It might sound strange, but it’s not uncommon for people to go back to work after they retire. Maybe all that sudden free time wasn’t for you, or maybe you miss daily interactions with colleagues. Maybe you just need a little extra cash.
Whatever the reason, older people do seem to be working more and more. The Bureau of Labor and Statistics predicts that 30% of people between the ages of 65 to 74 will still be working in 2026. That’s almost double the rate from thirty years ago!
“The unretirement trend is emblematic of what we’re seeing in the labor market overall, which is seeing increasing labor force participation for a broad swath of workers,” Nick Bunker, economic research director for North America at Indeed, told CNBC.
If you’re thinking about returning to work, you might be wondering what happens with your Medicare coverage once you head back into the office.
The answer depends on many factors, like the size of the company and whether your new job even offers health insurance benefits.
Here is some helpful information on what to expect with your Medicare coverage if you plan on returning to work.
If your employer is small
If your new workplace has 20 employees or fewer, your Medicare coverage will usually be primary. You may decide not to sign up for your employer’s insurance plan.
Alternatively, you could enroll and use it as your secondary health insurance.
Before you do, though, be sure to weigh the pros and cons. Group health coverage at smaller companies tends to have a high price tag. Two alternatives may be cheaper.
If you’re looking for broader coverage than Medicare offers, you might want to consider a Medicare Advantage plan.
Or if you’re more interested in coverage for out-of-pocket expenses, enrolling in a Medigap plan might be cheaper than your employer’s health insurance.
Review all your options to make the best choice for you.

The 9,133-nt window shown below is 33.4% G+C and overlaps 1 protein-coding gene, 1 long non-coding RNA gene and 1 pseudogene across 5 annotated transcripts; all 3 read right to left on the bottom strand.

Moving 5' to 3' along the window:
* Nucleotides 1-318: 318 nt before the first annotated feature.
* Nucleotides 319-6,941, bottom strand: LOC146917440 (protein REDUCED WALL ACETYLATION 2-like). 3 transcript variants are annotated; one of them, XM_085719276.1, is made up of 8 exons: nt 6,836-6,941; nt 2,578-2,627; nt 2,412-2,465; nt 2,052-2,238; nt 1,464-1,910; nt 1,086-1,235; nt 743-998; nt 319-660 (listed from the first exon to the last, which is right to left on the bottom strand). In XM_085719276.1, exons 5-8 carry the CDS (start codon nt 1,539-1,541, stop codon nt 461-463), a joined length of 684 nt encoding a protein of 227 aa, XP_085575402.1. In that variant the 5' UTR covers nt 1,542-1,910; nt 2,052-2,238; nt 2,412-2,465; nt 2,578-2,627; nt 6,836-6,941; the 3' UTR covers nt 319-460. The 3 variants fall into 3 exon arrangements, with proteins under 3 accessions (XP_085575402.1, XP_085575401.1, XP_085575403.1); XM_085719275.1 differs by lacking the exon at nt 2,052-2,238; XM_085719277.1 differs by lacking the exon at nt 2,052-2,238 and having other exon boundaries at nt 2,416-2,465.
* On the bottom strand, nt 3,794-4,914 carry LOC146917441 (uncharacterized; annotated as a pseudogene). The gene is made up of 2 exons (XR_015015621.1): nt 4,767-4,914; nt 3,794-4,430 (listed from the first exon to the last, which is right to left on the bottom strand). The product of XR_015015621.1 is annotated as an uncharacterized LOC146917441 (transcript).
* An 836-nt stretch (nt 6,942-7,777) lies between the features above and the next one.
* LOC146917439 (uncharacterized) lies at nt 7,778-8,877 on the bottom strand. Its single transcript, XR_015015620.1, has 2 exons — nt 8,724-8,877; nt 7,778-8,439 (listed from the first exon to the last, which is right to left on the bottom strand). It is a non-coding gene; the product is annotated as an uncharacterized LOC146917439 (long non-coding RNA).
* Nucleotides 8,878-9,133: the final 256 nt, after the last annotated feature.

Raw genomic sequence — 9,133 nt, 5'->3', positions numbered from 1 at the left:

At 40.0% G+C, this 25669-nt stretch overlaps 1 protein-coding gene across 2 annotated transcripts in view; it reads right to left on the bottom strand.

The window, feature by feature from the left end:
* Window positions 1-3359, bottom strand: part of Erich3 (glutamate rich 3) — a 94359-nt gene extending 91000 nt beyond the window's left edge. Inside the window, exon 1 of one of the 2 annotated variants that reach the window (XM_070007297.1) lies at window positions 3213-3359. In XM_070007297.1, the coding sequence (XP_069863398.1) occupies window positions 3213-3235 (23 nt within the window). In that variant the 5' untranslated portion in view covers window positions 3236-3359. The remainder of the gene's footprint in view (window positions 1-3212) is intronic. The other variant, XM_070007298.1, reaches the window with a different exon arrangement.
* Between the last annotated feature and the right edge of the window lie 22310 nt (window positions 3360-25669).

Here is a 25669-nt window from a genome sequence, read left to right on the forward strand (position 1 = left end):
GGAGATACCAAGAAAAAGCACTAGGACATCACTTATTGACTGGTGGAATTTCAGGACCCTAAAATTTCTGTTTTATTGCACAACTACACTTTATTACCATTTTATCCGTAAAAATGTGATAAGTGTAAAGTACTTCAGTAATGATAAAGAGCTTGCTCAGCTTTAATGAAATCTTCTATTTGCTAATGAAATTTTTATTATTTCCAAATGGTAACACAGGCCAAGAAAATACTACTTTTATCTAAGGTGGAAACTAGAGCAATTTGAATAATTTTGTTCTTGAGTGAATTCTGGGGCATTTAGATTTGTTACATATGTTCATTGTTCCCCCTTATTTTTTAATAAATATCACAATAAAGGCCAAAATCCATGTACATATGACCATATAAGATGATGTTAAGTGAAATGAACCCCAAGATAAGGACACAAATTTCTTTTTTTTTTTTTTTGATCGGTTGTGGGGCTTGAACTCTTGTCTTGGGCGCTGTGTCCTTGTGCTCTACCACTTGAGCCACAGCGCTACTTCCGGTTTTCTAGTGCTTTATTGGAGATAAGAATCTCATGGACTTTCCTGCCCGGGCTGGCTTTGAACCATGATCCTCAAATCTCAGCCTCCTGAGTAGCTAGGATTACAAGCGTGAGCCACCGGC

If your employer is large
For companies with more than 20 people, things can get a little more complicated.
At a large company, you can choose to enroll in employer health insurance as your primary insurance. You can then drop Medicare and any Medigap plan and re-enroll later.
Alternatively, you could keep Medicare. For companies with more than 20 employees, Medicare serves as the secondary insurer. It can cover costs your employer plan doesn’t, although it may not cover everything.
If you remain on any part of Medicare and your employer insurance includes a health savings account, or HSA, neither you nor your employer will be allowed to make contributions to it.
If you do decide to drop Medicare, you will need to consult with the Social Security Administration in-person or on the phone. You are required by law to have a personal interview with a social security official before ending your Part B coverage.
How to re-enroll in Medicare
When you decide to retire again, your employer will need to submit a form to the Social Security Administration stating that you had “creditable coverage.” That means the benefits met a minimum set of qualifications and covered at least as much as Medicare for a comparable price.
After you retire again, you’ll have eight months to re-enroll in Medicare Parts A and B. Don’t forget to do this! If you miss the deadline, you’ll have to wait until the next enrollment period and may have to pay a late-enrollment penalty.
Similarly, if you want to sign up for Part D or a Medicare Advantage plan, you’ll have only two months after your employer coverage ends. If you miss the Part D deadline, you could face a late fee. If you miss the sign-up for Medicare Advantage, you’ll have to wait until the next enrollment period.
There’s a lot for “un-retirees” to consider when it comes to Medicare coverage. Be sure to take the time to read over all the relevant information and carefully decide what makes the most sense for your health, family, and finances.
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